The SPAC market is adapting to the more watchful climate.

McDermott Will & Emery LLP partner Tom Conaghan said SPAC teams are now more carefully crafting disclosures and discussing financial projections. Plus, investor litigation against blank-check mergers are rising, causing a spike in directors and officers liability insurance — factors that Conaghan said have made the SPAC market "less welcoming" lately.

But SPACs haven't ground to a halt by any stretch. Renaissance Capital reports that 50 new blank-check companies raised $9.3 billion in the second quarter of 2021 — a big drop compared with dizzying first-quarter levels but relatively high on a historical basis. Plus, prior SPACs continue to land merger targets, creating additional avenues for companies to go public.

"There's a huge number of SPAC out there that are still looking for high-quality target companies," Conaghan said. "And almost every company that we're working with that's working on a [traditional] IPO is also dealing with bids from SPACs."

Direct Listings Carve a Bigger Niche

Direct listings are gaining traction as another IPO alternative among select companies.

Direct listings historically enabled a company to go public by simply listing existing shares on an exchange, but they could not raise money by selling new stock like in a regular IPO. Cash-rich startups might pursue this alternative to save on underwriting fees or to allow their early shareholders to sell their stock without lockup periods typically associated with a traditional IPO.

Music streamer Spotify in 2018 was the first large private company to conduct a direct listing and successors gradually followed. The first half of 2021 generated four notable direct listings: video online gaming platform Roblox Corp., website hosting service Squarespace Inc., cryptocurrency exchange Coinbase Global Inc. and job marketplace Ziprecruiter Inc.

More direct listings could be on the way. The SEC recently approved proposals by the New York Stock Exchange and Nasdaq to allow companies to also issue new shares in a direct listing, which would allow companies to raise fresh capital in the process. The ability to raise new money could make direct listings more appealing, although companies would have to manage their stock sales without traditional IPO underwriters. None have taken up this new option.

Capital markets lawyers note that the IPO underwriters are deemed to provide a valuable service in that they vet companies and market their shares to new investors, which can help less well-known companies develop an investor base needed to thrive in public markets. Underwriters can also deploy mechanisms to stabilize trading in the event of a rocky debut.

Several capital markets lawyers said direct listings can work for companies with broad name recognition and a deep investor base, but they expect most will prefer an underwritten offering.

"A direct listing tends to make more sense for larger, more established issuers compared to some of the smaller issuers that will be tapping public markets," Simpson Thacher & Bartlett LLP partner Roxane Reardon said.

Companies Raise Debt in Droves

While IPOs and SPACs generated headlines, companies continued to raise vast capital through debt in the first half of 2021, aided by ultra-low interest rates and government stimulus measures.

High-yield financing, which refers to debt issued by companies with checkered credit, soared to records in the first half of 2021. Some 264 high-yield companies have raised more than $205 billion year to date, according to Dealogic, more than any other six-month period on record.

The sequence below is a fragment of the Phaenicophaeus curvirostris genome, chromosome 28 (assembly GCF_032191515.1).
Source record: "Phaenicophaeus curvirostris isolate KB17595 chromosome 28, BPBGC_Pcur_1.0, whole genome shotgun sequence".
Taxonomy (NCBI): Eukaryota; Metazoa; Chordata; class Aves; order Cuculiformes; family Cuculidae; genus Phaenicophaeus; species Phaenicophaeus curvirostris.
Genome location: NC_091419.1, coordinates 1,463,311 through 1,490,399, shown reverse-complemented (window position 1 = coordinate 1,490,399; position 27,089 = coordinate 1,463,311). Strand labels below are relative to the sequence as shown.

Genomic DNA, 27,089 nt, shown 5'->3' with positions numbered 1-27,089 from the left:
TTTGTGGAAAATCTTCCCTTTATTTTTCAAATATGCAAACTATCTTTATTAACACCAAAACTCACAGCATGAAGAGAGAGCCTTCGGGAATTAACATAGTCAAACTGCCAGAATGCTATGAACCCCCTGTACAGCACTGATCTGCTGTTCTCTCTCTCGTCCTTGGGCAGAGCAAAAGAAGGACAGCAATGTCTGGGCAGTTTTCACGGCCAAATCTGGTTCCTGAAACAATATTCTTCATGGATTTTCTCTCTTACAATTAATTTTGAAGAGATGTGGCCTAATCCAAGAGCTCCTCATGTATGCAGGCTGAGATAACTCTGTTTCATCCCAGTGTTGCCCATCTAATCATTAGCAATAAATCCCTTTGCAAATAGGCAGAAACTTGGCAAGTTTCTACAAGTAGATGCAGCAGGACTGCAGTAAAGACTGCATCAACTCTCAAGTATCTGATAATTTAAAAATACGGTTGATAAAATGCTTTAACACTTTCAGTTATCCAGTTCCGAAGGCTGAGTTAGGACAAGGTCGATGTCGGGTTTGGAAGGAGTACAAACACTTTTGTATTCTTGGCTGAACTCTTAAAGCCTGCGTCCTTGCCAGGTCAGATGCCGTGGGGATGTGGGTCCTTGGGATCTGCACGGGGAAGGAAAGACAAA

High-yield companies pay investors higher interest to offset a greater risk of default. But with interest rates remaining at historic lows, companies have seized the opportunity to borrow money more cheaply. Proceeds are typically used to refinance older debt that was sold at higher rates or to stockpile cash, which can better position companies to pursue acquisitions.

Stripe Inc. raised $2 billion in high-yield debt in May, one of the year's largest issuances. The payment technology company listed acquisitions as one potential use of that money.

"We're seeing a robust M&A world right now, and we're seeing low interest rates," Skadden's Goldschmidt said. "So you'll see high-yield and acquisition financing out there."

Convertible debt, which are hybrid instruments that allow companies to sell debt upfront that is convertible to stock if shares hit a certain price, also provided companies with ample financing in the past six months. Some 107 companies have raised more than $60 billion in convertible bonds year to date, which is similar to the busy pace recorded in the first half of 2020.

Convertible notes typically pay lower interest than ordinary bonds because investors are paying for the added benefit of stock conversion rights. Several convertible bonds issued in the first half of 2021 paid zero or near-zero interest, making them a low-cost source of capital.

Coinbase was among the companies joining the convertible stampede, raising $1.25 billion in May on convertible notes that paid 0.5%. The bond sale provided the crypto trading exchange a fresh injection of capital shortly after its direct listing, which the company can use to expand its business.

"There are more companies that are looking at growing through acquisitions and convertibles are a nice way to do that," Paul Hastings' Austin said.

The record-setting pace of debt sales inevitably invites questions over how long the rally will last. For the time being at least, companies may not be finished borrowing. Reardon said that based on her firm's pipeline and conversations with investment bankers, 2021 will likely remain active.

"There does not seem to be any easing at all," Reardon said. "Every person is fully engaged at the maximum levels and looking forward to a very busy second half."

--Editing by Orlando Lorenzo and Alyssa Miller.